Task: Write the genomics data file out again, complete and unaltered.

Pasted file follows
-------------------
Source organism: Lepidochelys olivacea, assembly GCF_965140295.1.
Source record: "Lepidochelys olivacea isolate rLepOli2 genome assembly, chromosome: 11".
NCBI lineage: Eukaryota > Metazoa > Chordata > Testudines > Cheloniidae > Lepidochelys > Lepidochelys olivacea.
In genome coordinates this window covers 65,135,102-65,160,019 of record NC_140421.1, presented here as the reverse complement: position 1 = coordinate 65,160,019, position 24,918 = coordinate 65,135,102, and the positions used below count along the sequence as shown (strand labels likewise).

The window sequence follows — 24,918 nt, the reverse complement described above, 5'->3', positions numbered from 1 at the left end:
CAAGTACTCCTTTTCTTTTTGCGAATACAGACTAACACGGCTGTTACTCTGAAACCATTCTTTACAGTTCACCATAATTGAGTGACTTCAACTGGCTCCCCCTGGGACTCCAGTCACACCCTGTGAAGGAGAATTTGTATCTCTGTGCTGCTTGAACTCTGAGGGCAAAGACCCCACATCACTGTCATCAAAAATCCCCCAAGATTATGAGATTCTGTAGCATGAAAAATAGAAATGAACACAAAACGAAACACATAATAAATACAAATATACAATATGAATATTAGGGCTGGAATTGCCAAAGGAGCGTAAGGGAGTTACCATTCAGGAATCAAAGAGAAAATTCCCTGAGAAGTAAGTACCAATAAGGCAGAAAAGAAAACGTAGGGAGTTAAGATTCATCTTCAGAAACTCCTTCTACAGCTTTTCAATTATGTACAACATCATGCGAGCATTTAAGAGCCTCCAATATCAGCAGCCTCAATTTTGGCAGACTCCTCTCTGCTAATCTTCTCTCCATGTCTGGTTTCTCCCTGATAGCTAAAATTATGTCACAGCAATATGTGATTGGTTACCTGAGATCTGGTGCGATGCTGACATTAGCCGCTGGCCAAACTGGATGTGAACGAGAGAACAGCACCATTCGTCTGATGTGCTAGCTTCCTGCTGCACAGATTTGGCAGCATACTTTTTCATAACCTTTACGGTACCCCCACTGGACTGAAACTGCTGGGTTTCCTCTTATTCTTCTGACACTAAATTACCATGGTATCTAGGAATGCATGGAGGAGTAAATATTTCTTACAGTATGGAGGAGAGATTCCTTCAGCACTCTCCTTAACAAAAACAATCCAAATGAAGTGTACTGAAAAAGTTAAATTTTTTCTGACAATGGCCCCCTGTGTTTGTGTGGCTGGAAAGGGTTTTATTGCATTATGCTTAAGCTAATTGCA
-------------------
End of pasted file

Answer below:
Source organism: Lepidochelys olivacea, assembly GCF_965140295.1.
Source record: "Lepidochelys olivacea isolate rLepOli2 genome assembly, chromosome: 11".
NCBI lineage: Eukaryota > Metazoa > Chordata > Testudines > Cheloniidae > Lepidochelys > Lepidochelys olivacea.
In genome coordinates this window covers 65,135,102-65,160,019 of record NC_140421.1, presented here as the reverse complement: position 1 = coordinate 65,160,019, position 24,918 = coordinate 65,135,102, and the positions used below count along the sequence as shown (strand labels likewise).

The window sequence follows — 24,918 nt, the reverse complement described above, 5'->3', positions numbered from 1 at the left end:
CAAGTACTCCTTTTCTTTTTGCGAATACAGACTAACACGGCTGTTACTCTGAAACCATTCTTTACAGTTCACCATAATTGAGTGACTTCAACTGGCTCCCCCTGGGACTCCAGTCACACCCTGTGAAGGAGAATTTGTATCTCTGTGCTGCTTGAACTCTGAGGGCAAAGACCCCACATCACTGTCATCAAAAATCCCCCAAGATTATGAGATTCTGTAGCATGAAAAATAGAAATGAACACAAAACGAAACACATAATAAATACAAATATACAATATGAATATTAGGGCTGGAATTGCCAAAGGAGCGTAAGGGAGTTACCATTCAGGAATCAAAGAGAAAATTCCCTGAGAAGTAAGTACCAATAAGGCAGAAAAGAAAACGTAGGGAGTTAAGATTCATCTTCAGAAACTCCTTCTACAGCTTTTCAATTATGTACAACATCATGCGAGCATTTAAGAGCCTCCAATATCAGCAGCCTCAATTTTGGCAGACTCCTCTCTGCTAATCTTCTCTCCATGTCTGGTTTCTCCCTGATAGCTAAAATTATGTCACAGCAATATGTGATTGGTTACCTGAGATCTGGTGCGATGCTGACATTAGCCGCTGGCCAAACTGGATGTGAACGAGAGAACAGCACCATTCGTCTGATGTGCTAGCTTCCTGCTGCACAGATTTGGCAGCATACTTTTTCATAACCTTTACGGTACCCCCACTGGACTGAAACTGCTGGGTTTCCTCTTATTCTTCTGACACTAAATTACCATGGTATCTAGGAATGCATGGAGGAGTAAATATTTCTTACAGTATGGAGGAGAGATTCCTTCAGCACTCTCCTTAACAAAAACAATCCAAATGAAGTGTACTGAAAAAGTTAAATTTTTTCTGACAATGGCCCCCTGTGTTTGTGTGGCTGGAAAGGGTTTTATTGCATTATGCTTAAGCTAATTGCA